Minus Forty Technologies entered the micro market revolution in 2012 as an early industry supplier of upright glass door refrigerated and frozen merchandisers for the self-checkout stores. Now the Canadian manufacturer is harnessing the power of IoT with the launch of its “Smart Connect” technology and testing new applications that founder Julian Attree says will further break boundaries to expand potential locations for micro markets.
Q: How did Minus Forty begin and what sets it apart?
I founded Minus Forty Technologies Corp. more than 30 years ago as a manufacturer of high-performing freezers for ice cream companies that had exacting standards to keep the product reliably frozen at the right temperature because without it, you can lose the integrity and lose a lot of product.
One hundred percent of what we do is engineered, designed and produced start to finish in Canada and we use environmentally friendly R290 refrigerants to make our units as energy efficient as possible.
From low profile to slimline to standard models, our freestanding glass door refrigerators and freezers can fit almost anywhere for flexible merchandising options.
Q: What led Minus Forty into the micro market arena?
Micro market operators gravitated to us because of the reputation we had built with our freezers and our value proposition, and this got our foot in the door.
Once we were involved with micro markets, we expanded into the refrigerated coolers. To guard against food spoilage, in 2014 we created the SmartLock™ health timer, which constantly monitors the interior storage temperature and locks the merchandiser when a pre-set safety limit is reached.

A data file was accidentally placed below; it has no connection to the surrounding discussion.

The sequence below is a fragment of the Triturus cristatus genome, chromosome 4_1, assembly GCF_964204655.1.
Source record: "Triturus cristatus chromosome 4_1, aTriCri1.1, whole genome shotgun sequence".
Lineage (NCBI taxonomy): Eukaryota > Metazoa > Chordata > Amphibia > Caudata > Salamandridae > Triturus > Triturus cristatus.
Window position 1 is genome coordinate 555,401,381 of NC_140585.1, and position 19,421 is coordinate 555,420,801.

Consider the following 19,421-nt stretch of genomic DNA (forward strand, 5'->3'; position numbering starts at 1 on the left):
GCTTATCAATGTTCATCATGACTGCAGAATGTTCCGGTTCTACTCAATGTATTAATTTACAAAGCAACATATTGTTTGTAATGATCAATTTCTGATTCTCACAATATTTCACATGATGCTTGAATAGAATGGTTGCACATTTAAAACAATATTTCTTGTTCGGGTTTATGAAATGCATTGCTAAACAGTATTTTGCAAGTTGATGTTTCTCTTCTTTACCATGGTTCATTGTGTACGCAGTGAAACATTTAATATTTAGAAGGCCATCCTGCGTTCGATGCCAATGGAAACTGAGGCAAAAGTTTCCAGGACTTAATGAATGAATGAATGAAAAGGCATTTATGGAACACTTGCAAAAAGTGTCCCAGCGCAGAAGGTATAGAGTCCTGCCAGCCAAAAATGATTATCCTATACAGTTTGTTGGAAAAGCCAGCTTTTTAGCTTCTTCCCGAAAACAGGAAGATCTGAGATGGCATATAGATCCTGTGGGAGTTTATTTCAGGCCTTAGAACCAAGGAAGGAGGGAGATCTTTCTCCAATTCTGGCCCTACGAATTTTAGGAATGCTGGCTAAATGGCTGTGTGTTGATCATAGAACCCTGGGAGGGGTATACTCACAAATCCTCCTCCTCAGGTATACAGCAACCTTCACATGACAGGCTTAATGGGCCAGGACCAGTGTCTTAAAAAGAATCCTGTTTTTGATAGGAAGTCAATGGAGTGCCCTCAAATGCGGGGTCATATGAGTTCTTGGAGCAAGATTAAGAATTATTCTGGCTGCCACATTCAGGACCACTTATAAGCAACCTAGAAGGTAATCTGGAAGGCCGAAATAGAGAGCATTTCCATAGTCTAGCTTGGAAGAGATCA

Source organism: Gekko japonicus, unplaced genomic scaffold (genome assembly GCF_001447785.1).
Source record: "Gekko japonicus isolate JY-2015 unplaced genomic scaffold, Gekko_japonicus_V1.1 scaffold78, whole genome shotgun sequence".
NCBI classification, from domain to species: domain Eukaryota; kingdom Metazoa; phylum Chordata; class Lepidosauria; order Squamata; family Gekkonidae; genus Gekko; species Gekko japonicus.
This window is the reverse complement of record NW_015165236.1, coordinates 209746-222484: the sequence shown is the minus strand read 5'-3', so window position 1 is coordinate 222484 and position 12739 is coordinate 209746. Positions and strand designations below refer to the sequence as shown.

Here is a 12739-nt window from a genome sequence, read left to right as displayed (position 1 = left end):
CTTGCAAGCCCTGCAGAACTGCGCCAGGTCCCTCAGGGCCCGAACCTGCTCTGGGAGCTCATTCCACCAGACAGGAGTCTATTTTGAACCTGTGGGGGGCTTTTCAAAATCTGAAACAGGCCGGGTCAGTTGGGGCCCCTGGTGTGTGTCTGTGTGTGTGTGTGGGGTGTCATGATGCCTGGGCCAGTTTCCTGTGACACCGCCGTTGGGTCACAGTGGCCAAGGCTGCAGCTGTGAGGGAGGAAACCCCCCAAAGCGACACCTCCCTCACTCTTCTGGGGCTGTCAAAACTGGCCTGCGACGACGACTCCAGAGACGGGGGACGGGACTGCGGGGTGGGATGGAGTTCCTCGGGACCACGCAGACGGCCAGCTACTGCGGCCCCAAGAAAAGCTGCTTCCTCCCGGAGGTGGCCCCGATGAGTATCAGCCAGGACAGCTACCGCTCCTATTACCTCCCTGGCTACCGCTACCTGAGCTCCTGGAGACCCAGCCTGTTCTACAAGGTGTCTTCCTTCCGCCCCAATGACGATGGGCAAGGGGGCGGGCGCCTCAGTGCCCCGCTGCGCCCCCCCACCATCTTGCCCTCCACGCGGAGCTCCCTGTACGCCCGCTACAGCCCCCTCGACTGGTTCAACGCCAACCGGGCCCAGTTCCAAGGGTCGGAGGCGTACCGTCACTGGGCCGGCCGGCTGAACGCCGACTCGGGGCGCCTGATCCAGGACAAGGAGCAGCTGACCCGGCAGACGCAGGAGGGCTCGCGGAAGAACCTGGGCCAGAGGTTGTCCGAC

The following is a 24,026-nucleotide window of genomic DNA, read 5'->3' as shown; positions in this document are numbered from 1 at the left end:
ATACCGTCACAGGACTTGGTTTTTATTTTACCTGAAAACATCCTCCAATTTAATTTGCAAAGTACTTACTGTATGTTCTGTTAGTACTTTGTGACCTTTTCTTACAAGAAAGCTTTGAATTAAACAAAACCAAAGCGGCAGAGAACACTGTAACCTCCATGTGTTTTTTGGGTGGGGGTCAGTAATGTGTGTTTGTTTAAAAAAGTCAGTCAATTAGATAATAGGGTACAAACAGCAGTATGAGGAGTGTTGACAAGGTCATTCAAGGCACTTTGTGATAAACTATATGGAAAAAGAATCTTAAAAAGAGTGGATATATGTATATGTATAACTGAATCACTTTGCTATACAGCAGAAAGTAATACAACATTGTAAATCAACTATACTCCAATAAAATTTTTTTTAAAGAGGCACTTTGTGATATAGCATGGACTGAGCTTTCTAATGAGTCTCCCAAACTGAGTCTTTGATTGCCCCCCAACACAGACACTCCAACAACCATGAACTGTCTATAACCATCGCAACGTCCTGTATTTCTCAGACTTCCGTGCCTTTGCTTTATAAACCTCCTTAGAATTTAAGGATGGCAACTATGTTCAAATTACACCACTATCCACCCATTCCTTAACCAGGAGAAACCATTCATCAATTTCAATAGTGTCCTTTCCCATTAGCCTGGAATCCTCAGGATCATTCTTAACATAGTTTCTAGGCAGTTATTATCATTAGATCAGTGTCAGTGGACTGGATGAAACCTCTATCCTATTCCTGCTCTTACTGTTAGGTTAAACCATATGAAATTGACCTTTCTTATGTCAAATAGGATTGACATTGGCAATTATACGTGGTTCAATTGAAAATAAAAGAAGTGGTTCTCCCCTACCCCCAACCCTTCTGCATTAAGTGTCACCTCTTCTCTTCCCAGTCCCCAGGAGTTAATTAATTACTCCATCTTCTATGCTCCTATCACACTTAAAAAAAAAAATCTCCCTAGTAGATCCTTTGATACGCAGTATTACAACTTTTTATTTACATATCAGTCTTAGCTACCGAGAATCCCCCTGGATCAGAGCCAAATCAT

Q: Tell us about the new SmartConnect™ technology.
In concert with SmartLock™, we have introduced SmartConnect™ to leverage IoT. It connects our cabinets to a cloud-based dashboard. Through that connectivity, the operator is always aware of the cabinet’s status. In the event of an operational alarm such as a high temp or door open alarm, for example they will immediately be notified.
Connectivity gives the operator much more information in real time and allows them to be much more proactive. It’s another way to improve customer service and operational efficiency in how they manage their business, and this has a positive impact on their profitability.
Q: What do you see as the next frontier for micro markets?
A lot of tech companies are working on various technology that can be incorporated into our type of equipment.
Automatic inventory monitoring technology allows a micro market to function even in a completely unattended public location. One strategy uses visual recognition with cameras. Another uses shelves with weight sensors to identify the products, and sometimes the technologies are used in unison.
It’s basically “Amazon Go,” where micro market operators can deliver a similar solution much more cost effectively in a single cooler or ambient cabinet if it’s not refrigerated products. The customer identifies themself with a credit card, which unlocks the cabinet and it tracks what they removed and charges it to their credit card.
We’re working with a technology partner to produce prototype units to put out and test which is very exciting. We see this as the big “go to” in micro markets today and I think micro market operators will see a lot of activity in this area over the next couple of years.